Maternity: still black marks
Issues faced by working women before and after childbirth require action to improve access to justice, the Equality & Human Rights Commission claims
Three out of four Scottish working mothers experience pregnancy and maternity discrimination, according to the Equality & Human Rights Commission (EHRC).
The EHRC has published in-depth research into pregnancy and maternity discrimination, which found that over 30,000 Scottish women will have had a negative or possibly discriminatory experience at work whilst they are pregnant or on maternity leave. Three quarters of mothers who reported feeling forced to leave their jobs, said they had experienced more than 10 types of negative experience, including risks to their health or welfare, financial loss and harassment.
An overwhelming majority (94%) of Scottish employers felt that it was in the best interests of the organisation to support pregnant women and those on maternity leave, but 73% of Scottish mothers reported a negative or discriminatory experience.
Fewer than 1% of women pursued a claim to the employment tribunal. The research shows a range of reasons for this, including the financial cost of pursuing a claim, fear of negative repercussions at work, lack of information about their rights, and stress and tiredness.
The issues identified in the research and their scale are cause for urgent attention, and the EHRC has identified six areas for action including improving access to justice by removing barriers for women raising complaints. The EHRC is of the view that if communication and complaints procedures fail to resolve an issue, women should be able to secure redress though the employment tribunal without the barrier of tribunal fees. The Scottish Government has made a commitment to use the new powers being devolved under the Scotland Act 2016 to abolish employment tribunal fees (Scottish Government (September 2015), A Stronger Scotland, the Government’s Programme for Scotland 2015-16).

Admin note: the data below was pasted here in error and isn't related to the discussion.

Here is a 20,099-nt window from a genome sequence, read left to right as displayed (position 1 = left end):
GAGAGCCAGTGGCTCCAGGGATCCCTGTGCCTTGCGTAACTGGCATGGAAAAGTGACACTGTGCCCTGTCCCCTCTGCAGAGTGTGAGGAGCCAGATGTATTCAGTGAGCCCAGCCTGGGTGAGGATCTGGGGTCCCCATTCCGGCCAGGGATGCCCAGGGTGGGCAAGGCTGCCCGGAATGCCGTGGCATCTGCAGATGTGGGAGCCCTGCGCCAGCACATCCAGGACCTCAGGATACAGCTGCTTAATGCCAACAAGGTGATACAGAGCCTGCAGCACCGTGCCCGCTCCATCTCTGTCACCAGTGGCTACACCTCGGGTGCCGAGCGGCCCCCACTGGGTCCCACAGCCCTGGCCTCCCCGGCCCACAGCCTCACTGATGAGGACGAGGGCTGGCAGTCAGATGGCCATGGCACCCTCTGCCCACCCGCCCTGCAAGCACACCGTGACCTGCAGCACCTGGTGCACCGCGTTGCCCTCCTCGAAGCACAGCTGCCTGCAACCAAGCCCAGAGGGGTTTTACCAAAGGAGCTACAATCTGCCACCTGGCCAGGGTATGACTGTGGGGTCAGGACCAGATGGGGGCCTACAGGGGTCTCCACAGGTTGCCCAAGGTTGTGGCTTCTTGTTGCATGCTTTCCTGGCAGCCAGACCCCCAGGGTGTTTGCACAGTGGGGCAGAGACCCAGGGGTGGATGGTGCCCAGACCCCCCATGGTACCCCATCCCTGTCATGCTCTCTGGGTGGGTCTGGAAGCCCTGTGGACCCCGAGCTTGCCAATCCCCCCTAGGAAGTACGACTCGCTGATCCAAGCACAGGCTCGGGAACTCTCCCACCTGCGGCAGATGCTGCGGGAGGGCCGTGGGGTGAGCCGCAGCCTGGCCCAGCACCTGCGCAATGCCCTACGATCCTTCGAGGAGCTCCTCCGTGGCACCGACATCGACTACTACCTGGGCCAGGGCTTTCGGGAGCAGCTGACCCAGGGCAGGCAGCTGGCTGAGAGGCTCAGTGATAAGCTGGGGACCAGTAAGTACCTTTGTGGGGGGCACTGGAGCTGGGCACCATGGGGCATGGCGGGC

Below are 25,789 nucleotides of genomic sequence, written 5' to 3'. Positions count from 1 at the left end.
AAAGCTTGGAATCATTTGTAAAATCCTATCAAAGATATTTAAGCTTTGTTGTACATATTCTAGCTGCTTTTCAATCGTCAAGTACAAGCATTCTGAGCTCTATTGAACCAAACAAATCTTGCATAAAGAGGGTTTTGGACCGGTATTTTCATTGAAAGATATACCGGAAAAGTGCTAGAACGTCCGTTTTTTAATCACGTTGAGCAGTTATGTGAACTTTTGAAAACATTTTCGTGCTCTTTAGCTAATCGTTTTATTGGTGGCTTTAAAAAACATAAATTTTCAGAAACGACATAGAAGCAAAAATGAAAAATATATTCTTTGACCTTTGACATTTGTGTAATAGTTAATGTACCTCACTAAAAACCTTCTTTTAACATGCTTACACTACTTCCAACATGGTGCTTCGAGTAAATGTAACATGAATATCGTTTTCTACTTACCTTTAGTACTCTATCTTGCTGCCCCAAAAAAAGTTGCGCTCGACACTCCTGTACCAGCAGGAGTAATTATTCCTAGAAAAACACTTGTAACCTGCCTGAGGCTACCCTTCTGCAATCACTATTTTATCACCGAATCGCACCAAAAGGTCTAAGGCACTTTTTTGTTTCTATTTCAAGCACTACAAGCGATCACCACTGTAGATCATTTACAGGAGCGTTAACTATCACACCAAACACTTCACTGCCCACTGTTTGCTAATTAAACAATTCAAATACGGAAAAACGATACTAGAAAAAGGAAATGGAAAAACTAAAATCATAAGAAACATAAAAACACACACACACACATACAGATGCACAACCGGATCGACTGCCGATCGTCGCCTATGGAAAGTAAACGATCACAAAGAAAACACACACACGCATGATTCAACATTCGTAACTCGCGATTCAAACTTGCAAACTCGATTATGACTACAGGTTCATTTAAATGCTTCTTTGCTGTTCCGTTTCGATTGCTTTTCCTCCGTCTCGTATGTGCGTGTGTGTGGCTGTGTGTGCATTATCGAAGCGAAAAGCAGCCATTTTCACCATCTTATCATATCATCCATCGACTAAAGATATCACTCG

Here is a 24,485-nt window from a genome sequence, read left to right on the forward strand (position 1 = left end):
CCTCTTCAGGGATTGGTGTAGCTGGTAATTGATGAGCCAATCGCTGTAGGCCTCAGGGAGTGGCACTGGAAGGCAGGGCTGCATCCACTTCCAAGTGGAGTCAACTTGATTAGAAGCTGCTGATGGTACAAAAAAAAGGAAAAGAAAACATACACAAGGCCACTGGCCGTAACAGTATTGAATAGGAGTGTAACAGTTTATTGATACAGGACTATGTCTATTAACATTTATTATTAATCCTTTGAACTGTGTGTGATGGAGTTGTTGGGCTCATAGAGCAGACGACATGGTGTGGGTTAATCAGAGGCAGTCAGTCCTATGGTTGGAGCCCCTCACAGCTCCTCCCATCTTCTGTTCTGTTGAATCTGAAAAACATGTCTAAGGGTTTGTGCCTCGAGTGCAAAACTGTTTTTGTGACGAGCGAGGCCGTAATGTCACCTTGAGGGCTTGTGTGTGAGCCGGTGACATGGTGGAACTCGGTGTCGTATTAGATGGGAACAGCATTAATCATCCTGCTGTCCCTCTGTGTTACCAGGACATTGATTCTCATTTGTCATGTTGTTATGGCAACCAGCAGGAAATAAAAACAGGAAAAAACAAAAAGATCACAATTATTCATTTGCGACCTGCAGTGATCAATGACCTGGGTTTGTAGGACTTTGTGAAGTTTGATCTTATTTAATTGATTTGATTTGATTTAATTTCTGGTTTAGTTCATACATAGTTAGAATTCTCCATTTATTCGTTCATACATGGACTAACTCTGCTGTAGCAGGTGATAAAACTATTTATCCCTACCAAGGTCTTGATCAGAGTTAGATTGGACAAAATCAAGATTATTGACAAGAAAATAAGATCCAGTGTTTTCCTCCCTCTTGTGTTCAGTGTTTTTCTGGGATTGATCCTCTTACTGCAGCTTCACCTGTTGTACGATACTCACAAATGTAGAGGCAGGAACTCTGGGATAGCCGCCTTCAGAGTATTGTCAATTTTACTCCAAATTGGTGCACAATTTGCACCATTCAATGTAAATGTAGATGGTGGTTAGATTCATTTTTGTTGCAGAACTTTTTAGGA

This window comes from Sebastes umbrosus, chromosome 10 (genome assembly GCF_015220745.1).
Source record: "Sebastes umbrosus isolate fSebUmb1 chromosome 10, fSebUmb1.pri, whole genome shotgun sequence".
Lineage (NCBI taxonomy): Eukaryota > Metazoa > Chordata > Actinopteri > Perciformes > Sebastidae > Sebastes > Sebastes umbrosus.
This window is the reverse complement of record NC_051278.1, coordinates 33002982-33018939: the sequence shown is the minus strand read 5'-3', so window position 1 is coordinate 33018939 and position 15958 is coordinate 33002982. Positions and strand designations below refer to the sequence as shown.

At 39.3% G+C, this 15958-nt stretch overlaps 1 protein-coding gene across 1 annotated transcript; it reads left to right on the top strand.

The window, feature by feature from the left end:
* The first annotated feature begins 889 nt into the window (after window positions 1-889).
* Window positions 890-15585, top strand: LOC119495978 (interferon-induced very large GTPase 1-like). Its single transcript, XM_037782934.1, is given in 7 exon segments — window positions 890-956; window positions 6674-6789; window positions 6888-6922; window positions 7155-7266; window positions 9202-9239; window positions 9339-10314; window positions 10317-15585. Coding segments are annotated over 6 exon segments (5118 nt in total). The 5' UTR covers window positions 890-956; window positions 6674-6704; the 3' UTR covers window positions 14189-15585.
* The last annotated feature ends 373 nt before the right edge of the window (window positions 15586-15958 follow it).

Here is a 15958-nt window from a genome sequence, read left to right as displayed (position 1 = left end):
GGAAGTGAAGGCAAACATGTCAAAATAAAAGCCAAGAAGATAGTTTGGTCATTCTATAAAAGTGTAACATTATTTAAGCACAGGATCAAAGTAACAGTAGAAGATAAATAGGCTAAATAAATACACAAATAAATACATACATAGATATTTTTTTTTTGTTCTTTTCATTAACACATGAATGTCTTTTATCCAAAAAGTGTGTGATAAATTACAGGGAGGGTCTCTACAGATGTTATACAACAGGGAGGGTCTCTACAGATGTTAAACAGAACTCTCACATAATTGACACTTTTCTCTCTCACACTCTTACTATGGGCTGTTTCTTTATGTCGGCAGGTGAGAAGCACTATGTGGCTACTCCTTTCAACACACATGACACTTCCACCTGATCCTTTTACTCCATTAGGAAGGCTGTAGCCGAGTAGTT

The EHRC has also recommended to the UK Government that it consider increasing the time limit for bringing employment tribunal claims from three months to six months.
The Scottish Government has responded to the research by announcing the following measures:
- a new working group to create guidelines for employers to ensure best practice on recruitment, retention and development of pregnant workers;
- including best practice in managing pregnancy and maternity appropriately within the Scottish Business Pledge;
- strengthening employer advice to ensure that work environments are safe and healthy for pregnant women and new mothers, including providing employment rights information;
- improving public monitoring and reporting of pregnancy and maternity under the Scottish Public Sector Equality Duty (PSED).
The EHRC has developed a number of tools to support employers to improve how they manage pregnancy and maternity. These are available here.
Helen Miller is Employment lead at the Equality & Human Rights Commission Scotland